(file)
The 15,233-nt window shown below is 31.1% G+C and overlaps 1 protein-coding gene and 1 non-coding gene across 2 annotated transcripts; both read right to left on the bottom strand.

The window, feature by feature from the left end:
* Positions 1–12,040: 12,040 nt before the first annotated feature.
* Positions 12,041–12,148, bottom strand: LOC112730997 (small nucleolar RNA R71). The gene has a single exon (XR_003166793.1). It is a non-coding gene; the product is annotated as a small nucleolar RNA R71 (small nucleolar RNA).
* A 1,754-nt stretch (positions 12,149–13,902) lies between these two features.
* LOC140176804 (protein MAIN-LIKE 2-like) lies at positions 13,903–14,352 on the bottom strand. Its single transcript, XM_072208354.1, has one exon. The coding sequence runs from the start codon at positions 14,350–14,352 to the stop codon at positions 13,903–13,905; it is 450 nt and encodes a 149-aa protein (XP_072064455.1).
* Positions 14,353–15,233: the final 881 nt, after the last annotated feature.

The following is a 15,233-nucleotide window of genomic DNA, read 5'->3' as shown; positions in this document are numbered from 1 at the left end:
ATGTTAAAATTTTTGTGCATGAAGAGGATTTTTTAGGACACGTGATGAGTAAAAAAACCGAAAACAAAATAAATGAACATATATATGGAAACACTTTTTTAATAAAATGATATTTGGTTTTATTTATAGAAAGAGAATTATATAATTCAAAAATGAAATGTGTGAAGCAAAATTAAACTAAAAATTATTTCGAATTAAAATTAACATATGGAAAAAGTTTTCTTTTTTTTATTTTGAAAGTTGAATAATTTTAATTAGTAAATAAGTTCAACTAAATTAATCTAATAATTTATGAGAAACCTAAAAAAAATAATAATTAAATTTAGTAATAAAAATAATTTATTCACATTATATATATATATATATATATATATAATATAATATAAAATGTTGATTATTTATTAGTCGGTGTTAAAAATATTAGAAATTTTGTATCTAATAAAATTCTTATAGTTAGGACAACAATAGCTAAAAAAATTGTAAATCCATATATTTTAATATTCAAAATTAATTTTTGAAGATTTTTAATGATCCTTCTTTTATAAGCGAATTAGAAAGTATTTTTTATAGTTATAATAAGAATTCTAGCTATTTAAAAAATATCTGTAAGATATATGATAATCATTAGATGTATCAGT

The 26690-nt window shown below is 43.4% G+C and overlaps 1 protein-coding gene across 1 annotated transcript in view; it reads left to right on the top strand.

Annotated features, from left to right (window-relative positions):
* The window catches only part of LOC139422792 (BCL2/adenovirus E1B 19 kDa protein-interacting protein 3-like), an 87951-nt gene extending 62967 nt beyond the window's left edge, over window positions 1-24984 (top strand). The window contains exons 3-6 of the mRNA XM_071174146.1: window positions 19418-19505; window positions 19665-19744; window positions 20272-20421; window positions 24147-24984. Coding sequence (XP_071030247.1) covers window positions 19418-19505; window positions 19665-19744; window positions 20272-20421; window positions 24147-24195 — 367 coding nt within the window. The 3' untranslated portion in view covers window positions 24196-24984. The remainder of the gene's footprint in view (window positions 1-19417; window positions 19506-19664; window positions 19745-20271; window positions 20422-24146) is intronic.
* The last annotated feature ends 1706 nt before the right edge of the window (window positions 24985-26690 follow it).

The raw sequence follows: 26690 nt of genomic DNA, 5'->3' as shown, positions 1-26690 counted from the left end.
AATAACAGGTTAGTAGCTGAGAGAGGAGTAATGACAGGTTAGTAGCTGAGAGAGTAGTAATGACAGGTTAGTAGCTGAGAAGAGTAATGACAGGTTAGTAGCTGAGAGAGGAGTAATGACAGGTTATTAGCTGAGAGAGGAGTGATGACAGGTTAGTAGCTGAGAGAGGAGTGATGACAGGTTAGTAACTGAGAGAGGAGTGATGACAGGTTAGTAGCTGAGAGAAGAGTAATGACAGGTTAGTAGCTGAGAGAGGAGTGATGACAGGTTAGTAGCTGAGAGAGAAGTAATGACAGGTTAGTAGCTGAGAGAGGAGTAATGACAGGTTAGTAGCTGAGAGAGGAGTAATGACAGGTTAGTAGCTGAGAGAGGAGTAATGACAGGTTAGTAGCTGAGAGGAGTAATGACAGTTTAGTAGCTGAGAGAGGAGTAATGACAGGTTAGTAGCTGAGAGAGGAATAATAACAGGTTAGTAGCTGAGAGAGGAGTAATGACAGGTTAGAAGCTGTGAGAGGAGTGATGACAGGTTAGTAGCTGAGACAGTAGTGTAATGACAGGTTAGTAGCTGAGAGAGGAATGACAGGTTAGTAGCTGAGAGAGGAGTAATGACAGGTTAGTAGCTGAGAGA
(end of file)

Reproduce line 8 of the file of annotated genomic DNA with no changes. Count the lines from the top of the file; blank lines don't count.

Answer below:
The following is a 15,233-nucleotide window of genomic DNA, read 5'->3' as shown; positions in this document are numbered from 1 at the left end: